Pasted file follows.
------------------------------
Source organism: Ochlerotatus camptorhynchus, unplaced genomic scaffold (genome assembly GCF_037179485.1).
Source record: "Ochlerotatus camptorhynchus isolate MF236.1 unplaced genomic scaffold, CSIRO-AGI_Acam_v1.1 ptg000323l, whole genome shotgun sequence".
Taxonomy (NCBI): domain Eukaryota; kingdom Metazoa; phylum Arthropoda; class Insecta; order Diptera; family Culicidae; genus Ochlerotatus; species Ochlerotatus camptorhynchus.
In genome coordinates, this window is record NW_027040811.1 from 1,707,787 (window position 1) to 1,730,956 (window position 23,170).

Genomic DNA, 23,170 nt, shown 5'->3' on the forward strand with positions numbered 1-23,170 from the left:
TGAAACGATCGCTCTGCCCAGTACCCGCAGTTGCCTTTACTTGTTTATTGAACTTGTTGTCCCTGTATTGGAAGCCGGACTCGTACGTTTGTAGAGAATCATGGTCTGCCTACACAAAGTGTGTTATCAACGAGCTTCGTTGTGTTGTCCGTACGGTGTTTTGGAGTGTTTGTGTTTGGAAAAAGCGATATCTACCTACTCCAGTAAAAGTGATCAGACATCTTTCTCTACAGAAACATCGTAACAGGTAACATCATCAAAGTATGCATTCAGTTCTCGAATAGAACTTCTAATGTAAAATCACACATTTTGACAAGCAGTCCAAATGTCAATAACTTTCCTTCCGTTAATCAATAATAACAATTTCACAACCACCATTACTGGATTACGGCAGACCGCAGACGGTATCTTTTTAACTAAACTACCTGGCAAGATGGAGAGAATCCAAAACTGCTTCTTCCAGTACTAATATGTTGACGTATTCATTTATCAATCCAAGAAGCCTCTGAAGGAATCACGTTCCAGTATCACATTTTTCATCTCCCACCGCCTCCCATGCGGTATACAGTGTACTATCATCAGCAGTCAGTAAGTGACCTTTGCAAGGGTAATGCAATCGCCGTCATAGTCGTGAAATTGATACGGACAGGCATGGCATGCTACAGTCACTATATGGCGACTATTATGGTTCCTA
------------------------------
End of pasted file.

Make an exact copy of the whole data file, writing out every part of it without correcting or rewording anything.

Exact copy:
Source organism: Ochlerotatus camptorhynchus, unplaced genomic scaffold (genome assembly GCF_037179485.1).
Source record: "Ochlerotatus camptorhynchus isolate MF236.1 unplaced genomic scaffold, CSIRO-AGI_Acam_v1.1 ptg000323l, whole genome shotgun sequence".
Taxonomy (NCBI): domain Eukaryota; kingdom Metazoa; phylum Arthropoda; class Insecta; order Diptera; family Culicidae; genus Ochlerotatus; species Ochlerotatus camptorhynchus.
In genome coordinates, this window is record NW_027040811.1 from 1,707,787 (window position 1) to 1,730,956 (window position 23,170).

Genomic DNA, 23,170 nt, shown 5'->3' on the forward strand with positions numbered 1-23,170 from the left:
TGAAACGATCGCTCTGCCCAGTACCCGCAGTTGCCTTTACTTGTTTATTGAACTTGTTGTCCCTGTATTGGAAGCCGGACTCGTACGTTTGTAGAGAATCATGGTCTGCCTACACAAAGTGTGTTATCAACGAGCTTCGTTGTGTTGTCCGTACGGTGTTTTGGAGTGTTTGTGTTTGGAAAAAGCGATATCTACCTACTCCAGTAAAAGTGATCAGACATCTTTCTCTACAGAAACATCGTAACAGGTAACATCATCAAAGTATGCATTCAGTTCTCGAATAGAACTTCTAATGTAAAATCACACATTTTGACAAGCAGTCCAAATGTCAATAACTTTCCTTCCGTTAATCAATAATAACAATTTCACAACCACCATTACTGGATTACGGCAGACCGCAGACGGTATCTTTTTAACTAAACTACCTGGCAAGATGGAGAGAATCCAAAACTGCTTCTTCCAGTACTAATATGTTGACGTATTCATTTATCAATCCAAGAAGCCTCTGAAGGAATCACGTTCCAGTATCACATTTTTCATCTCCCACCGCCTCCCATGCGGTATACAGTGTACTATCATCAGCAGTCAGTAAGTGACCTTTGCAAGGGTAATGCAATCGCCGTCATAGTCGTGAAATTGATACGGACAGGCATGGCATGCTACAGTCACTATATGGCGACTATTATGGTTCCTA